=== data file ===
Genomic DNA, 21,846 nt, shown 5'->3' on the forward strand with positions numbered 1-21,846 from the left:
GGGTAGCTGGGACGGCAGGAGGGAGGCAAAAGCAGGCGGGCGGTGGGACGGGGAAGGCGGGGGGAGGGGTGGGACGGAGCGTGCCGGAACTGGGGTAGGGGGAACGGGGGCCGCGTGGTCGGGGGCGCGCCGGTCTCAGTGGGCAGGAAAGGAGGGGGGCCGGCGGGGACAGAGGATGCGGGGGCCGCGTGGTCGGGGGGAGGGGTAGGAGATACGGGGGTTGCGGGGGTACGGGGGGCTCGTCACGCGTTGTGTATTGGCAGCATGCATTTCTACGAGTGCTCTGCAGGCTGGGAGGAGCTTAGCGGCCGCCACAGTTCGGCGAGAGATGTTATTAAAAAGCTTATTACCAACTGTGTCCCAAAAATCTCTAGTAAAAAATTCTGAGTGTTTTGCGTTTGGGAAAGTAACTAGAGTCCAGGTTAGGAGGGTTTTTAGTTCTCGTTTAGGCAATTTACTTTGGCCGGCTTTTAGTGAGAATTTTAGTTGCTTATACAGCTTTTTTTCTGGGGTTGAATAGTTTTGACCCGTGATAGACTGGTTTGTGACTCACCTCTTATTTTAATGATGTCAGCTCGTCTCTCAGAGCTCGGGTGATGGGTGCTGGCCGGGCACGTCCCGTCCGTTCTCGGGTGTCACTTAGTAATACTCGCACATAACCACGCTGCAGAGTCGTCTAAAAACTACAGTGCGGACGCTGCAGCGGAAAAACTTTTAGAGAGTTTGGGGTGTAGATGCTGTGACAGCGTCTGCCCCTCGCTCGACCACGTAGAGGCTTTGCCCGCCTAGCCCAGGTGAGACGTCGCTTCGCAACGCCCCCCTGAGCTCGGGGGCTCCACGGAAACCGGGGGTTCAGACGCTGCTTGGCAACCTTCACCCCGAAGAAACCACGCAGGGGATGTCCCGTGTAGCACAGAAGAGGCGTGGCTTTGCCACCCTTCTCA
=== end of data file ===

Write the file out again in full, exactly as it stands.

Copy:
Genomic DNA, 21,846 nt, shown 5'->3' on the forward strand with positions numbered 1-21,846 from the left:
GGGTAGCTGGGACGGCAGGAGGGAGGCAAAAGCAGGCGGGCGGTGGGACGGGGAAGGCGGGGGGAGGGGTGGGACGGAGCGTGCCGGAACTGGGGTAGGGGGAACGGGGGCCGCGTGGTCGGGGGCGCGCCGGTCTCAGTGGGCAGGAAAGGAGGGGGGCCGGCGGGGACAGAGGATGCGGGGGCCGCGTGGTCGGGGGGAGGGGTAGGAGATACGGGGGTTGCGGGGGTACGGGGGGCTCGTCACGCGTTGTGTATTGGCAGCATGCATTTCTACGAGTGCTCTGCAGGCTGGGAGGAGCTTAGCGGCCGCCACAGTTCGGCGAGAGATGTTATTAAAAAGCTTATTACCAACTGTGTCCCAAAAATCTCTAGTAAAAAATTCTGAGTGTTTTGCGTTTGGGAAAGTAACTAGAGTCCAGGTTAGGAGGGTTTTTAGTTCTCGTTTAGGCAATTTACTTTGGCCGGCTTTTAGTGAGAATTTTAGTTGCTTATACAGCTTTTTTTCTGGGGTTGAATAGTTTTGACCCGTGATAGACTGGTTTGTGACTCACCTCTTATTTTAATGATGTCAGCTCGTCTCTCAGAGCTCGGGTGATGGGTGCTGGCCGGGCACGTCCCGTCCGTTCTCGGGTGTCACTTAGTAATACTCGCACATAACCACGCTGCAGAGTCGTCTAAAAACTACAGTGCGGACGCTGCAGCGGAAAAACTTTTAGAGAGTTTGGGGTGTAGATGCTGTGACAGCGTCTGCCCCTCGCTCGACCACGTAGAGGCTTTGCCCGCCTAGCCCAGGTGAGACGTCGCTTCGCAACGCCCCCCTGAGCTCGGGGGCTCCACGGAAACCGGGGGTTCAGACGCTGCTTGGCAACCTTCACCCCGAAGAAACCACGCAGGGGATGTCCCGTGTAGCACAGAAGAGGCGTGGCTTTGCCACCCTTCTCA